This study quantified casino dealers’ occupational exposure to environmental tobacco smoke (ETS).
We measured casino dealers’ exposure to ETS components by analyzing full-shift air and preshift and postshift urine samples.
Casino dealers were exposed to nicotine, 4-vinyl pyridine, benzene, toluene, naphthalene, formaldehyde, acetaldehyde, solanesol, and respirable suspended particulates. Levels of 4-(methylnitrosamino)-1-(3-pyridyl)-1-butanol (NNAL) in urine increased significantly during an 8-hour work shift both with and without adjustment for creatinine clearance. Creatinine-unadjusted cotinine significantly increased during the 8-hour shift, but creatinine-adjusted cotinine did not increase significantly.
Casino dealers at the three casinos were exposed to airborne ETS components and absorbed an ETS-specific component into their bodies, as demonstrated by detectable levels of urinary NNAL. The casinos should ban smoking on their premises and offer employee smoking cessation programs.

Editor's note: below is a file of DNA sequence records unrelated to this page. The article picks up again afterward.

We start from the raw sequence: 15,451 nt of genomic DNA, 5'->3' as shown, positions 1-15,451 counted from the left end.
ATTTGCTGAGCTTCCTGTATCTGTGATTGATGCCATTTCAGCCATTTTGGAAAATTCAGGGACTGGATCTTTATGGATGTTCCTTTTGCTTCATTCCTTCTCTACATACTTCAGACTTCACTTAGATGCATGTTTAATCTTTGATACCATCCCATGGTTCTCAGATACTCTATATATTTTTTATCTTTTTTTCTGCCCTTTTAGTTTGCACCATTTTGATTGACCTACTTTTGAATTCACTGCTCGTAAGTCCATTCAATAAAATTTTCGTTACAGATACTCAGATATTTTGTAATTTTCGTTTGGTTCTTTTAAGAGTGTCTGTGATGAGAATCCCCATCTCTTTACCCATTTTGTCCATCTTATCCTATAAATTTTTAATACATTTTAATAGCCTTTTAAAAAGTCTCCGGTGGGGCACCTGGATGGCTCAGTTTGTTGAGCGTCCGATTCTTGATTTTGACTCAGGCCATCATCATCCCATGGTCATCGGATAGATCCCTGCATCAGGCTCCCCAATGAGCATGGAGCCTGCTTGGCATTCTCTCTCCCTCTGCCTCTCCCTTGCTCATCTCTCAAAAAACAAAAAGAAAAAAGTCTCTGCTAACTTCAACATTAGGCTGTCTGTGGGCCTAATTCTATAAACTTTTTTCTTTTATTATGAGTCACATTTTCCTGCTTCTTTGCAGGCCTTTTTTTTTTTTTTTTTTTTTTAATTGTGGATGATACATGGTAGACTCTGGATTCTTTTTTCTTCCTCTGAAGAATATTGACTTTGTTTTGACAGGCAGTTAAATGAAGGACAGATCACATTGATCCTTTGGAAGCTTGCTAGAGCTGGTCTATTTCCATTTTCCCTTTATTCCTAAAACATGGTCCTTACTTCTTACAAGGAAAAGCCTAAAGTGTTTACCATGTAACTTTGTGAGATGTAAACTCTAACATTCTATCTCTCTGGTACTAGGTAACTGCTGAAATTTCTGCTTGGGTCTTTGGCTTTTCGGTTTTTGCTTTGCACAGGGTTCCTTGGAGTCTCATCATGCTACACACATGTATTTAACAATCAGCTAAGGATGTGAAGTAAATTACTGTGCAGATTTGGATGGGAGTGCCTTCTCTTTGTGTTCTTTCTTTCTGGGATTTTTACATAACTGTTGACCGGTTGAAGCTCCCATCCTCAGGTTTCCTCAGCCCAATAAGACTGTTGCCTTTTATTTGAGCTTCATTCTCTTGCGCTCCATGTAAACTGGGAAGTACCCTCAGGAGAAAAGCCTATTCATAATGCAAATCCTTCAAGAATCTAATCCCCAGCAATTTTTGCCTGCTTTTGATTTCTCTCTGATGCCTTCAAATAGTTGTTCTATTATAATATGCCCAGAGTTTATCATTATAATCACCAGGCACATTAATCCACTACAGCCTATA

From the National Institute for Occupational Safety and Health (Drs Achutan and Bernard and Ms West and Mr Mueller), Cincinnati, Ohio; University of Nebraska Medical Center (Dr Achutan), Nebraska Medical Center, Omaha, Neb; and National Center for Environmental Health (Dr Bernert), Centers for Disease Control and Prevention, Atlanta, Ga.
Address correspondence to: Chandran Achutan, Department of Environmental, Agricultural, and Occupational Health, 985840 Nebraska Medical Center, Omaha, NE 68198; E-mail: email@example.com.
Chandran Achutan, Christine West, Charles Mueller, John T Bernert, and Bruce Bernard have no financial interest related to this research.
The JOEM Editorial Board and planners have no financial interest related to this research.